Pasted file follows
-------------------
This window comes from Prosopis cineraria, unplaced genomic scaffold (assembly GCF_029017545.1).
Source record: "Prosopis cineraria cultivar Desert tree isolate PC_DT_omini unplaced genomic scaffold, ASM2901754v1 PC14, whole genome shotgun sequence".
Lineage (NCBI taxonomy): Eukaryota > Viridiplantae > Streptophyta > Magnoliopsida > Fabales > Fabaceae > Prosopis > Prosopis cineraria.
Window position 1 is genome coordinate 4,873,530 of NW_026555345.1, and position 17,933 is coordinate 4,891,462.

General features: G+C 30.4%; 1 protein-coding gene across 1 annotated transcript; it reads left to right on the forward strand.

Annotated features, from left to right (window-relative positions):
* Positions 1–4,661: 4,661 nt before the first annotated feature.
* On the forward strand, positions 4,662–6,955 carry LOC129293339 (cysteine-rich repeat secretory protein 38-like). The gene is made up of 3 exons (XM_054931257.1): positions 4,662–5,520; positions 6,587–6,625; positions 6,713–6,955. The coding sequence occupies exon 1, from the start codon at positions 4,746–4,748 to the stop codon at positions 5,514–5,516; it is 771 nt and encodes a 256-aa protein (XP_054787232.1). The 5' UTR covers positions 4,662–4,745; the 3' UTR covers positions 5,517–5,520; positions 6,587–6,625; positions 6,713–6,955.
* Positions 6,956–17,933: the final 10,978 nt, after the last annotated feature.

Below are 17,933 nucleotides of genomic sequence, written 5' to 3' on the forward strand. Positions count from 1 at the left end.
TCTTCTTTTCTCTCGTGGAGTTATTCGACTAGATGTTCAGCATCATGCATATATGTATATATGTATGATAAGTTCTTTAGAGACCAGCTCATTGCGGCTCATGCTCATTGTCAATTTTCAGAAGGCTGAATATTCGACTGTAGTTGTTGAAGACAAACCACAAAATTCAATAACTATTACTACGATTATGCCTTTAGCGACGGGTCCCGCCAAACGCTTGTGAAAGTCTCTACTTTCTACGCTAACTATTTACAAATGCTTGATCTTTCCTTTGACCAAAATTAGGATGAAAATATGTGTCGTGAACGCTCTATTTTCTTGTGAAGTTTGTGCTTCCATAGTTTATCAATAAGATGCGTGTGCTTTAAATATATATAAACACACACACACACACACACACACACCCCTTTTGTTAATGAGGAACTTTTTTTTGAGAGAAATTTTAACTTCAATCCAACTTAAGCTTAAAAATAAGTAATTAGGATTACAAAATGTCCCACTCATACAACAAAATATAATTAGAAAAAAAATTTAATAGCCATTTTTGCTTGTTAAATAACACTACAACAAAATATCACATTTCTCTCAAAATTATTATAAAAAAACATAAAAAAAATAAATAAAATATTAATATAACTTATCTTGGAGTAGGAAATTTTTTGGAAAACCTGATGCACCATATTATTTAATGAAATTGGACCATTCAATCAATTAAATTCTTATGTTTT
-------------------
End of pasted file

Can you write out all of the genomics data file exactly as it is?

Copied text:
This window comes from Prosopis cineraria, unplaced genomic scaffold (assembly GCF_029017545.1).
Source record: "Prosopis cineraria cultivar Desert tree isolate PC_DT_omini unplaced genomic scaffold, ASM2901754v1 PC14, whole genome shotgun sequence".
Lineage (NCBI taxonomy): Eukaryota > Viridiplantae > Streptophyta > Magnoliopsida > Fabales > Fabaceae > Prosopis > Prosopis cineraria.
Window position 1 is genome coordinate 4,873,530 of NW_026555345.1, and position 17,933 is coordinate 4,891,462.

General features: G+C 30.4%; 1 protein-coding gene across 1 annotated transcript; it reads left to right on the forward strand.

Annotated features, from left to right (window-relative positions):
* Positions 1–4,661: 4,661 nt before the first annotated feature.
* On the forward strand, positions 4,662–6,955 carry LOC129293339 (cysteine-rich repeat secretory protein 38-like). The gene is made up of 3 exons (XM_054931257.1): positions 4,662–5,520; positions 6,587–6,625; positions 6,713–6,955. The coding sequence occupies exon 1, from the start codon at positions 4,746–4,748 to the stop codon at positions 5,514–5,516; it is 771 nt and encodes a 256-aa protein (XP_054787232.1). The 5' UTR covers positions 4,662–4,745; the 3' UTR covers positions 5,517–5,520; positions 6,587–6,625; positions 6,713–6,955.
* Positions 6,956–17,933: the final 10,978 nt, after the last annotated feature.

Below are 17,933 nucleotides of genomic sequence, written 5' to 3' on the forward strand. Positions count from 1 at the left end.
TCTTCTTTTCTCTCGTGGAGTTATTCGACTAGATGTTCAGCATCATGCATATATGTATATATGTATGATAAGTTCTTTAGAGACCAGCTCATTGCGGCTCATGCTCATTGTCAATTTTCAGAAGGCTGAATATTCGACTGTAGTTGTTGAAGACAAACCACAAAATTCAATAACTATTACTACGATTATGCCTTTAGCGACGGGTCCCGCCAAACGCTTGTGAAAGTCTCTACTTTCTACGCTAACTATTTACAAATGCTTGATCTTTCCTTTGACCAAAATTAGGATGAAAATATGTGTCGTGAACGCTCTATTTTCTTGTGAAGTTTGTGCTTCCATAGTTTATCAATAAGATGCGTGTGCTTTAAATATATATAAACACACACACACACACACACACACACCCCTTTTGTTAATGAGGAACTTTTTTTTGAGAGAAATTTTAACTTCAATCCAACTTAAGCTTAAAAATAAGTAATTAGGATTACAAAATGTCCCACTCATACAACAAAATATAATTAGAAAAAAAATTTAATAGCCATTTTTGCTTGTTAAATAACACTACAACAAAATATCACATTTCTCTCAAAATTATTATAAAAAAACATAAAAAAAATAAATAAAATATTAATATAACTTATCTTGGAGTAGGAAATTTTTTGGAAAACCTGATGCACCATATTATTTAATGAAATTGGACCATTCAATCAATTAAATTCTTATGTTTT